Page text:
Next we had a picture/diagram of a cilium-acts like an oar in eukaryotic cells.  Behe pointed out it had been published in a journal of nanotechnology.  We then had a bit about borgs in star trek (they are half human half machine, inject nanotechnology into others to make them borgs).  We are, according to Behe, all borgs because we're all run by complex nanotechnology which must have been designed.

[Well, if these machines are, indeed, designed, there also must be a supernatural manufacturer/assembler of them. Behe appears not to address this problem. Indeed, BCSE fails to understand that if the process of Intelligent Design takes place, when does it happen, how often does it happen, how is it implemented and where can we see the process in operation today. Of course, it is all very odd for the Intelligent Designers that Intelligent Design is never observed happening today.]

Behe then went on to claim that Grand Darwinian claims rest on undisciplined imagination, claiming that we now we now have proof Darwin does not explain life.  Evolution is Just So stories.  Evolution has been fruitless in description of complex life.

Behe believes that many reject Intelligent Design on principle rather than evidence; it has a philosophical implication, therefore people shy away from it.  Behe says he understands that so he suppresses his beliefs and just follows the science.  The bottom line, though, is that there is, in his view, still strong evidence for design, little for Darwinism.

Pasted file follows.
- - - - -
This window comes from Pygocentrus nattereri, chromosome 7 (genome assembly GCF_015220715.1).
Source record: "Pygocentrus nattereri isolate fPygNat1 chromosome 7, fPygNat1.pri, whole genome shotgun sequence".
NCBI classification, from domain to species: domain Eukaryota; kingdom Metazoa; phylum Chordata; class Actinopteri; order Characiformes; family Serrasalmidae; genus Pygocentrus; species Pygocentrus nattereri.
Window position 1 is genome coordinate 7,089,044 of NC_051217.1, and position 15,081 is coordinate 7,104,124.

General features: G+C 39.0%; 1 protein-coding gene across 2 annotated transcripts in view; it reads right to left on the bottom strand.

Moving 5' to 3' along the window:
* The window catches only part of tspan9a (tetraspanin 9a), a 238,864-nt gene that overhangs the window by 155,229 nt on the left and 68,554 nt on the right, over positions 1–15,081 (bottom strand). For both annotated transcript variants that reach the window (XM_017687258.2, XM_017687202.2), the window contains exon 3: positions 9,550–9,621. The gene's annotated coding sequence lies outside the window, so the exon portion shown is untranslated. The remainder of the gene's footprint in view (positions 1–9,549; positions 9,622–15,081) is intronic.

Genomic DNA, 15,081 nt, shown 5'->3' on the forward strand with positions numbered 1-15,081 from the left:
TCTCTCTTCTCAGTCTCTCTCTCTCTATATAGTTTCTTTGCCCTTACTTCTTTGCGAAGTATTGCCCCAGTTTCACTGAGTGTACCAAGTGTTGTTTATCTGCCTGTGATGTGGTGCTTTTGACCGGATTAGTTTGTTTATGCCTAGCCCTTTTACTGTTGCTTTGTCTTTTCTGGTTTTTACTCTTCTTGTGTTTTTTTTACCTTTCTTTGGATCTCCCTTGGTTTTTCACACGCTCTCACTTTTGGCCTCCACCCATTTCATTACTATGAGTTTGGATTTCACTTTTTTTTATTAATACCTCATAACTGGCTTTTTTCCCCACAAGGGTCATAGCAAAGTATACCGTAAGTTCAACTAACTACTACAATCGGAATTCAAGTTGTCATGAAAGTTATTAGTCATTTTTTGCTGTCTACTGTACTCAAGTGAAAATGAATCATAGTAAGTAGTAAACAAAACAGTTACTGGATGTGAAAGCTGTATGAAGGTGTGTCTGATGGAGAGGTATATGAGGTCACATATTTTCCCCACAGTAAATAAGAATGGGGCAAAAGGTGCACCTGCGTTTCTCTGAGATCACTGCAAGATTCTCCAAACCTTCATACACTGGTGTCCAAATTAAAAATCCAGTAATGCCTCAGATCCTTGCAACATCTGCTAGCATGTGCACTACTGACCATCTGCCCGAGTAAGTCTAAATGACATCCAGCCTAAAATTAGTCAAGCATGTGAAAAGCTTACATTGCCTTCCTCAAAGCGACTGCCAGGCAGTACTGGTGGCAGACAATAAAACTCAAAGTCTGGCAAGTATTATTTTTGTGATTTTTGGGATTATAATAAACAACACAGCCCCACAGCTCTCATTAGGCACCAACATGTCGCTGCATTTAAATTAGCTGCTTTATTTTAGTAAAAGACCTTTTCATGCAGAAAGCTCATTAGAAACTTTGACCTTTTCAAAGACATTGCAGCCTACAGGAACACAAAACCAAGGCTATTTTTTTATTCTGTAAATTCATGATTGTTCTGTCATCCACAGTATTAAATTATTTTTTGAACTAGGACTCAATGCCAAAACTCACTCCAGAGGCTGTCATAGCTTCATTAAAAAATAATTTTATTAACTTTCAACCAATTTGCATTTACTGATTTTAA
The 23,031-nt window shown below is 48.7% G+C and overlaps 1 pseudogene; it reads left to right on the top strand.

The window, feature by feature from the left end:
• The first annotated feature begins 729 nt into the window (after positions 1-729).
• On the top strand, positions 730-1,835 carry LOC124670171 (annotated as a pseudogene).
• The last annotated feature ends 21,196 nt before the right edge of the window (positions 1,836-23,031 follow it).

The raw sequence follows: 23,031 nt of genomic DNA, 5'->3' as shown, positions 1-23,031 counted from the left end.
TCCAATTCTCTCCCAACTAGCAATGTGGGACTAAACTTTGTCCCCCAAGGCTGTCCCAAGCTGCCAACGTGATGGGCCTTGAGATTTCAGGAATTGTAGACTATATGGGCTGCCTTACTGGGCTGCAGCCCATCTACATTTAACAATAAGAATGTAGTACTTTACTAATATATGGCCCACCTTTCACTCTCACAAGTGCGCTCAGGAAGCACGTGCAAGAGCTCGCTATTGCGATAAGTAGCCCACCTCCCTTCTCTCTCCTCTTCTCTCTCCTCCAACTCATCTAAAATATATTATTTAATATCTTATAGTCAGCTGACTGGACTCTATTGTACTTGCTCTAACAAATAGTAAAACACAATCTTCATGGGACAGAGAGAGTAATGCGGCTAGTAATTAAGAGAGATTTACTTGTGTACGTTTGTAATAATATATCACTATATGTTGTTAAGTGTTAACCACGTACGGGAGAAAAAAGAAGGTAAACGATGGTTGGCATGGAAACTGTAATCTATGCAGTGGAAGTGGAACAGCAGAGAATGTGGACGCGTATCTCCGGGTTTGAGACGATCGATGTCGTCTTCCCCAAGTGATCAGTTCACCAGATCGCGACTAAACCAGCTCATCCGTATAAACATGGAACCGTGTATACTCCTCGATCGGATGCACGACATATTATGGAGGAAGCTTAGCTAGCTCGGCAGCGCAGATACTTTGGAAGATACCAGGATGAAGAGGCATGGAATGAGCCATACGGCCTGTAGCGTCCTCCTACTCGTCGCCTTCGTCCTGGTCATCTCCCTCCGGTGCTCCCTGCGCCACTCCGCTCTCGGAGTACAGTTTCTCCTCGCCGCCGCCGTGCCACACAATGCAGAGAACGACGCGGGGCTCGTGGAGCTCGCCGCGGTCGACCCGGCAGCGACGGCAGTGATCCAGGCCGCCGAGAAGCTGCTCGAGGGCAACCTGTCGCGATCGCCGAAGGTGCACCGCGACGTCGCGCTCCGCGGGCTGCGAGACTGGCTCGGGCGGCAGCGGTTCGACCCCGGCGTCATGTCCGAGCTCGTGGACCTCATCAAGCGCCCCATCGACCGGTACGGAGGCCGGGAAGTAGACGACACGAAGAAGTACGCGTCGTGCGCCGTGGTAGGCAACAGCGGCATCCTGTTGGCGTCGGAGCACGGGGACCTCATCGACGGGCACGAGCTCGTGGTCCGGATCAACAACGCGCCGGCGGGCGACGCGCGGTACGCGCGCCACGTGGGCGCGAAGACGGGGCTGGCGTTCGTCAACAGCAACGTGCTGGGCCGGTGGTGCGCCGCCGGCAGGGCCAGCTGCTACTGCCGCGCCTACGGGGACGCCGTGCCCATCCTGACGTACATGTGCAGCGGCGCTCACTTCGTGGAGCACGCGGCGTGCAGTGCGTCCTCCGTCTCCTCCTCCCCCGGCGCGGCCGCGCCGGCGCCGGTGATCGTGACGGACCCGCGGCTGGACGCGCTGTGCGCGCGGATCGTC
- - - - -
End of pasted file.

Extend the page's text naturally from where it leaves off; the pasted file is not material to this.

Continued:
Then the Powerpoint presentation moved on to a duck, asking what it is.  “It's a duck.”  Behe argued that philosophers know two modes of reasoning.  The inductive argument shows it is a duck, asking whether design is philosophy or science?  Inductive reasoning is the use of established facts to draw conclusions.  This kind of logic is used in science.  According to Behe, we use the same inductive reasoning when see something that looks designed to say it is designed.  Inductive reasoning is used in science-ergo Intelligent design is is science.  Hence Intelligent Design is rationally justified, not faith based.
He then went on to his book Edge of Evolution.  A key issue, according to Behe, is where it is reasonable to draw line between what is designed and not.  Darwinism is a multipart theory, with 3 major issues.
1) Common Descent.  That' according to Behe, doesn't tell us where we come from or how past organisms give rise to present.  Therefore it is interesting but trivial.
2) Natural selection - species might change.  He doesn't argue with notion strongest will survive and pass on genes but natural selection is no more than interesting but trivial.
3) Random mutation is controversial.  We can't investigate because evolution takes a long time and lots of generations, but in last ten years we've learnt about the malaria parasite.

Behe went on to discuss how mutations that have arisen to give resistance in the form of the sickle cell, adding a list of various mutations that confer protection against malaria.  All helpful mutations are degenerative and have side effects.  Most 'good' mutations are the result of throwing away or breaking of genes, he claimed.  He referred to it as random mutation in a china shop.  "We have a genome full of finely tuned machines and random mutations break them."  His analogy was decreasing the wind resistance in your car by breaking off the wing mirrors.  His point is that so called beneficial mutations are destructive or degenerative.

He then presented a sort of bar divided up - with those at the top that he would say were obviously intelligently designed (the big bang, cells, bacterial flagellum, etc.), a smaller section at the bottom with things that clearly were evolution (the strongest survive, etc..) and a grey area bit in the middle that he called the edge of evolution.